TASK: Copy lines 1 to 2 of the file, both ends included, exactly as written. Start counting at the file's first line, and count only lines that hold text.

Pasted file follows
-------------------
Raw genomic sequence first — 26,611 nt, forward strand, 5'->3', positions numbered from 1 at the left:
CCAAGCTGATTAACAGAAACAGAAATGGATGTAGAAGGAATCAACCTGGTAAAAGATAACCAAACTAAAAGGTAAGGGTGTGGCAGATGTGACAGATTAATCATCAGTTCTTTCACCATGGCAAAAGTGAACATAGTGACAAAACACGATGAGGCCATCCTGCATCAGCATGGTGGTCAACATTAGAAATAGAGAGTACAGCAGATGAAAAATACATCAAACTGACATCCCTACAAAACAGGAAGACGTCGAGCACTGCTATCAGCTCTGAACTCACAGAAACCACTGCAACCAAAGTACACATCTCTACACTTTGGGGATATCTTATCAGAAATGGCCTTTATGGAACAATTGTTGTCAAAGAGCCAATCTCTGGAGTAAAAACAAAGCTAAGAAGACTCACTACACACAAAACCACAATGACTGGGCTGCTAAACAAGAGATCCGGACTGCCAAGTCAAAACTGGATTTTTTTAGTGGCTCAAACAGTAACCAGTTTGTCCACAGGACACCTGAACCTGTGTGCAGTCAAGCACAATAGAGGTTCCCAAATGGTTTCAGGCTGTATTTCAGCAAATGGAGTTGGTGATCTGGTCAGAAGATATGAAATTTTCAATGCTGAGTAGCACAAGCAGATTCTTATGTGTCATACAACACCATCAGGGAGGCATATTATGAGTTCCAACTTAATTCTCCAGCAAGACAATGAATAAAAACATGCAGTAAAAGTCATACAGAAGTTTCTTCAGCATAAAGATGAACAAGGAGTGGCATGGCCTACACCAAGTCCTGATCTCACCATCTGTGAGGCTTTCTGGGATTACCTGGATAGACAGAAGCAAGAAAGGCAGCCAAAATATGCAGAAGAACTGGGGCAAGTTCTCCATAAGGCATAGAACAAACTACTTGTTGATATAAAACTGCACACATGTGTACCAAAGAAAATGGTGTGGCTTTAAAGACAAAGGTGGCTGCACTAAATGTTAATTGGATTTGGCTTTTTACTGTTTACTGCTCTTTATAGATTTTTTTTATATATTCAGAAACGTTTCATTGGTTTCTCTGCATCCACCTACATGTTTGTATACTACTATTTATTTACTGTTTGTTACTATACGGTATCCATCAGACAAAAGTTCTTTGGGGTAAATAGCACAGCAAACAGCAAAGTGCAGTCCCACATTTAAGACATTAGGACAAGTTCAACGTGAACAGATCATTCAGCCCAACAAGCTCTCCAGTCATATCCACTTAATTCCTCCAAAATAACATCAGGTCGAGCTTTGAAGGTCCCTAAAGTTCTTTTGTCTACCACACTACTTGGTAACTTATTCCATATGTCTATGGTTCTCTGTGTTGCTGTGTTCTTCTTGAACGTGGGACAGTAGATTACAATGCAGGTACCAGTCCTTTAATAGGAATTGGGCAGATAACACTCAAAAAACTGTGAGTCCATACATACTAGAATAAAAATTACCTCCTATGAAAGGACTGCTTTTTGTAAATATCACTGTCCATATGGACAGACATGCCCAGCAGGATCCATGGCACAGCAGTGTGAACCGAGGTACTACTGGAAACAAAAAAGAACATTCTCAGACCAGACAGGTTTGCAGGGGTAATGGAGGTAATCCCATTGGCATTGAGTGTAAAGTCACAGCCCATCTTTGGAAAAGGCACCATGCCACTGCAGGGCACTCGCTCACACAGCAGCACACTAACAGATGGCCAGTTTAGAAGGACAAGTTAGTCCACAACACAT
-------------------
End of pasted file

Raw genomic sequence first — 26,611 nt, forward strand, 5'->3', positions numbered from 1 at the left:
CCAAGCTGATTAACAGAAACAGAAATGGATGTAGAAGGAATCAACCTGGTAAAAGATAACCAAACTAAAAGGTAAGGGTGTGGCAGATGTGACAGATTAATCATCAGTTCTTTCACCATGGCAAAAGTGAACATAGTGACAAAACACGATGAGGCCATCCTGCATCAGCATGGTGGTCAACATTAGAAATAGAGAGTACAGCAGATGAAAAATACATCAAACTGACATCCCTACAAAACAGGAAGACGTCGAGCACTGCTATCAGCTCTGAACTCACAGAAACCACTGCAACCAAAGTACACATCTCTACACTTTGGGGATATCTTATCAGAAATGGCCTTTATGGAACAATTGTTGTCAAAGAGCCAATCTCTGGAGTAAAAACAAAGCTAAGAAGACTCACTACACACAAAACCACAATGACTGGGCTGCTAAACAAGAGATCCGGACTGCCAAGTCAAAACTGGATTTTTTTAGTGGCTCAAACAGTAACCAGTTTGTCCACAGGACACCTGAACCTGTGTGCAGTCAAGCACAATAGAGGTTCCCAAATGGTTTCAGGCTGTATTTCAGCAAATGGAGTTGGTGATCTGGTCAGAAGATATGAAATTTTCAATGCTGAGTAGCACAAGCAGATTCTTATGTGTCATACAACACCATCAGGGAGGCATATTATGAGTTCCAACTTAATTCTCCAGCAAGACAATGAATAAAAACATGCAGTAAAAGTCATACAGAAGTTTCTTCAGCATAAAGATGAACAAGGAGTGGCATGGCCTACACCAAGTCCTGATCTCACCATCTGTGAGGCTTTCTGGGATTACCTGGATAGACAGAAGCAAGAAAGGCAGCCAAAATATGCAGAAGAACTGGGGCAAGTTCTCCATAAGGCATAGAACAAACTACTTGTTGATATAAAACTGCACACATGTGTACCAAAGAAAATGGTGTGGCTTTAAAGACAAAGGTGGCTGCACTAAATGTTAATTGGATTTGGCTTTTTACTGTTTACTGCTCTTTATAGATTTTTTTTATATATTCAGAAACGTTTCATTGGTTTCTCTGCATCCACCTACATGTTTGTATACTACTATTTATTTACTGTTTGTTACTATACGGTATCCATCAGACAAAAGTTCTTTGGGGTAAATAGCACAGCAAACAGCAAAGTGCAGTCCCACATTTAAGACATTAGGACAAGTTCAACGTGAACAGATCATTCAGCCCAACAAGCTCTCCAGTCATATCCACTTAATTCCTCCAAAATAACATCAGGTCGAGCTTTGAAGGTCCCTAAAGTTCTTTTGTCTACCACACTACTTGGTAACTTATTCCATATGTCTATGGTTCTCTGTGTTGCTGTGTTCTTCTTGAACGTGGGACAGTAGATTACAATGCAGGTACCAGTCCTTTAATAGGAATTGGGCAGATAACACTCAAAAAACTGTGAGTCCATACATACTAGAATAAAAATTACCTCCTATGAAAGGACTGCTTTTTGTAAATATCACTGTCCATATGGACAGACATGCCCAGCAGGATCCATGGCACAGCAGTGTGAACCGAGGTACTACTGGAAACAAAAAAGAACATTCTCAGACCAGACAGGTTTGCAGGGGTAATGGAGGTAATCCCATTGGCATTGAGTGTAAAGTCACAGCCCATCTTTGGAAAAGGCACCATGCCACTGCAGGGCACTCGCTCACACAGCAGCACACTAACAGATGGCCAGTTTAGAAGGACAAGTTAGTCCACAACACAT